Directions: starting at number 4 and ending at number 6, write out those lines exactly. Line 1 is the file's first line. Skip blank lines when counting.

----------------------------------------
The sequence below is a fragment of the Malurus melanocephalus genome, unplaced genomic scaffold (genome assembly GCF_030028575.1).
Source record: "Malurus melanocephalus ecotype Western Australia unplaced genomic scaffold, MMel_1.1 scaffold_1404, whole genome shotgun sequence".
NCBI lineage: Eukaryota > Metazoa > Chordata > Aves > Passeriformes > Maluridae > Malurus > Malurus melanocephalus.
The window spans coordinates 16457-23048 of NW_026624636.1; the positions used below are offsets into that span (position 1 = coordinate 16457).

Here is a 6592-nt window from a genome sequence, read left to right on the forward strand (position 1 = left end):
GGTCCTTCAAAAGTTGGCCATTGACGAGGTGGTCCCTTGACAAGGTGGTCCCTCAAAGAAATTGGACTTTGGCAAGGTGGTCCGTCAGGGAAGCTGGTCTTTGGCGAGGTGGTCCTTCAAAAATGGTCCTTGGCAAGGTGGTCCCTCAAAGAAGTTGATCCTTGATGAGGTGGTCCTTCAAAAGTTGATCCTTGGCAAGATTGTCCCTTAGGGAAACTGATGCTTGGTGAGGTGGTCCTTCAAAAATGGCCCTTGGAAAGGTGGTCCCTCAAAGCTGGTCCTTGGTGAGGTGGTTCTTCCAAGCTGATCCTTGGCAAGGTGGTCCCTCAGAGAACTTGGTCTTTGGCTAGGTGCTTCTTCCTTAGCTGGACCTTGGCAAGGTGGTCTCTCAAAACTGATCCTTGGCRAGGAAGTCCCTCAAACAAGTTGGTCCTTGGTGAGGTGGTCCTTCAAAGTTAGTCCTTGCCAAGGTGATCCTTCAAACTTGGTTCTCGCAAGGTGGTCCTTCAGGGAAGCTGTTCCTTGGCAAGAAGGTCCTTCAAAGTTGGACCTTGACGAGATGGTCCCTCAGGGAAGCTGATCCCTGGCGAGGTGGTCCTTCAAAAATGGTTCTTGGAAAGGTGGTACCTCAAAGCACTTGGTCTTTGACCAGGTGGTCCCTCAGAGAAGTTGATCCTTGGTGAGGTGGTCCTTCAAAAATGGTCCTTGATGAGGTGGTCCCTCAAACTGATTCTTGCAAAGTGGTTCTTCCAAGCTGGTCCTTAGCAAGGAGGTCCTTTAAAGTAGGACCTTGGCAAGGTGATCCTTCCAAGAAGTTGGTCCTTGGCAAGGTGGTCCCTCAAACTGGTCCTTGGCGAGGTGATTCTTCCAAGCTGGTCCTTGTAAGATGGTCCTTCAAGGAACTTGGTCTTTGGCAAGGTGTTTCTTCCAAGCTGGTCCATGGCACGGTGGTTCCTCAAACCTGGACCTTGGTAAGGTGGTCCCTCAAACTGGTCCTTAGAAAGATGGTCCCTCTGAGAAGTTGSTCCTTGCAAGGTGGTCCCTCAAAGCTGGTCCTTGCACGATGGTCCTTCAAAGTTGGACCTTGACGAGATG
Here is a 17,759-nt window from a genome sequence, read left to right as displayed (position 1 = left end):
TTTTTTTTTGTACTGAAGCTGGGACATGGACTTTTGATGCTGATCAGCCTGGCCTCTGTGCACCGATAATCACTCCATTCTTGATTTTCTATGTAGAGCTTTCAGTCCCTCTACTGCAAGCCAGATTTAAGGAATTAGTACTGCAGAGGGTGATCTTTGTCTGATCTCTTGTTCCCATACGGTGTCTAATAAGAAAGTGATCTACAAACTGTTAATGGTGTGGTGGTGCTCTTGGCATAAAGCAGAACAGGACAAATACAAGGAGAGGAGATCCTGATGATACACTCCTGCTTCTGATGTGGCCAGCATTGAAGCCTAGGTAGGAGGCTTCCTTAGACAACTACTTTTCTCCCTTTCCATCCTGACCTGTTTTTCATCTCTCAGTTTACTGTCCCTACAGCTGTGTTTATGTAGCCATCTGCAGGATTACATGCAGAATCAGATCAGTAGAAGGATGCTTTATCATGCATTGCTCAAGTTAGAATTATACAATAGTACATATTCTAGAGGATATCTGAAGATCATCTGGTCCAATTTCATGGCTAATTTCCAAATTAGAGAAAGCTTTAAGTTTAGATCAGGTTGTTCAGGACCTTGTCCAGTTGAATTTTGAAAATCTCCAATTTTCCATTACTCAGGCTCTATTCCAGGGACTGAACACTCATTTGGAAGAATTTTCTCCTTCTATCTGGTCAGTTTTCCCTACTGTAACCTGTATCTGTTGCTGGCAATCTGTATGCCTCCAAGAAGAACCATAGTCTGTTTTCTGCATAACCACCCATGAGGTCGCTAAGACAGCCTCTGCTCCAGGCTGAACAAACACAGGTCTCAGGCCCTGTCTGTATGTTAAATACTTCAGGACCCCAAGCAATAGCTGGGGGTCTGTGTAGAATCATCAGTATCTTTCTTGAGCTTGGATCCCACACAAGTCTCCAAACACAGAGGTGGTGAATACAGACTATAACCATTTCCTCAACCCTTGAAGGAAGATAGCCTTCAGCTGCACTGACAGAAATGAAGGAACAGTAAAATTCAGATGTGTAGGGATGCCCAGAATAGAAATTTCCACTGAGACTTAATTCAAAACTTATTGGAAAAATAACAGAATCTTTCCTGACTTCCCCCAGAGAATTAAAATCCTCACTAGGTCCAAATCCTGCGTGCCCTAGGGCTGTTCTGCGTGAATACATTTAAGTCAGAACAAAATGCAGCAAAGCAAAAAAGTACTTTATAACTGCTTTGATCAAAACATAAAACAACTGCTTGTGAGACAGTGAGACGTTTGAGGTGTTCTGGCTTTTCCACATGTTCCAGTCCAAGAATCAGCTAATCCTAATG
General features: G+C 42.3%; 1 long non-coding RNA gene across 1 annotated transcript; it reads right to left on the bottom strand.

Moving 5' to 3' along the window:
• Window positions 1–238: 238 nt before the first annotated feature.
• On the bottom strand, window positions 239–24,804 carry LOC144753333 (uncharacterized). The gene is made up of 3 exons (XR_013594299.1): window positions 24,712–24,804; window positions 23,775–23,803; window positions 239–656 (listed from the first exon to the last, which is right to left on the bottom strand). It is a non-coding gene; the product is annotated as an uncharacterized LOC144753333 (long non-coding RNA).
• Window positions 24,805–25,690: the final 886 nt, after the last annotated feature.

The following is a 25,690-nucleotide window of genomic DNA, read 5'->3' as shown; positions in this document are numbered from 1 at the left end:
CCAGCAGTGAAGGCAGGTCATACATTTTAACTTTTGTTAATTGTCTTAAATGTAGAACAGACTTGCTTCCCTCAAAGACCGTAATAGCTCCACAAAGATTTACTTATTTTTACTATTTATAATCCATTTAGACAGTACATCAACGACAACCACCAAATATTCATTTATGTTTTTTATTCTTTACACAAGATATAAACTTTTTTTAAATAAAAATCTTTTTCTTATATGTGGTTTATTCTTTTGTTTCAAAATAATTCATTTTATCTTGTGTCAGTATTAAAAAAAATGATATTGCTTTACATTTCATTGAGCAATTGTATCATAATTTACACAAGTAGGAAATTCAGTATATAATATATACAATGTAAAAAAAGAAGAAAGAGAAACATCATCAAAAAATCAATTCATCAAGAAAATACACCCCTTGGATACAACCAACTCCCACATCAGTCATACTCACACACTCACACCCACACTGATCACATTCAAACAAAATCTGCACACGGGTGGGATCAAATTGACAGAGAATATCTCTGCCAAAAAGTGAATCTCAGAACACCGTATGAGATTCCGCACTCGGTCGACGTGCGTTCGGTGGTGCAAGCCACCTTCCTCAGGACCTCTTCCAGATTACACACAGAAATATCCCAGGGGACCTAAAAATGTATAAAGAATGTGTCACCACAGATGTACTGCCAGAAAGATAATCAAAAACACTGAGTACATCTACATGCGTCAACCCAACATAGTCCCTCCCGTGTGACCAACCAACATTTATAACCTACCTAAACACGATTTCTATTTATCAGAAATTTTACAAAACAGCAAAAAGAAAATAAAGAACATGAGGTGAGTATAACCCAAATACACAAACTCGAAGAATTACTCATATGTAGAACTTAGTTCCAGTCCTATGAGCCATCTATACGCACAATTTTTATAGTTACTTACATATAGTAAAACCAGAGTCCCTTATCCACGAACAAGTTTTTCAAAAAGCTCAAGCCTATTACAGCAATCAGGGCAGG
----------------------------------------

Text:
The window spans coordinates 16457-23048 of NW_026624636.1; the positions used below are offsets into that span (position 1 = coordinate 16457).

Here is a 6592-nt window from a genome sequence, read left to right on the forward strand (position 1 = left end):
GGTCCTTCAAAAGTTGGCCATTGACGAGGTGGTCCCTTGACAAGGTGGTCCCTCAAAGAAATTGGACTTTGGCAAGGTGGTCCGTCAGGGAAGCTGGTCTTTGGCGAGGTGGTCCTTCAAAAATGGTCCTTGGCAAGGTGGTCCCTCAAAGAAGTTGATCCTTGATGAGGTGGTCCTTCAAAAGTTGATCCTTGGCAAGATTGTCCCTTAGGGAAACTGATGCTTGGTGAGGTGGTCCTTCAAAAATGGCCCTTGGAAAGGTGGTCCCTCAAAGCTGGTCCTTGGTGAGGTGGTTCTTCCAAGCTGATCCTTGGCAAGGTGGTCCCTCAGAGAACTTGGTCTTTGGCTAGGTGCTTCTTCCTTAGCTGGACCTTGGCAAGGTGGTCTCTCAAAACTGATCCTTGGCRAGGAAGTCCCTCAAACAAGTTGGTCCTTGGTGAGGTGGTCCTTCAAAGTTAGTCCTTGCCAAGGTGATCCTTCAAACTTGGTTCTCGCAAGGTGGTCCTTCAGGGAAGCTGTTCCTTGGCAAGAAGGTCCTTCAAAGTTGGACCTTGACGAGATGGTCCCTCAGGGAAGCTGATCCCTGGCGAGGTGGTCCTTCAAAAATGGTTCTTGGAAAGGTGGTACCTCAAAGCACTTGGTCTTTGACCAGGTGGTCCCTCAGAGAAGTTGATCCTTGGTGAGGTGGTCCTTCAAAAATGGTCCTTGATGAGGTGGTCCCTCAAACTGATTCTTGCAAAGTGGTTCTTCCAAGCTGGTCCTTAGCAAGGAGGTCCTTTAAAGTAGGACCTTGGCAAGGTGATCCTTCCAAGAAGTTGGTCCTTGGCAAGGTGGTCCCTCAAACTGGTCCTTGGCGAGGTGATTCTTCCAAGCTGGTCCTTGTAAGATGGTCCTTCAAGGAACTTGGTCTTTGGCAAGGTGTTTCTTCCAAGCTGGTCCATGGCACGGTGGTTCCTCAAACCTGGACCTTGGTAAGGTGGTCCCTCAAACTGGTCCTTAGAAAGATGGTCCCTCTGAGAAGTTGSTCCTTGCAAGGTGGTCCCTCAAAGCTGGTCCTTGCACGATGGTCCTTCAAAGTTGGACCTTGACGAGATG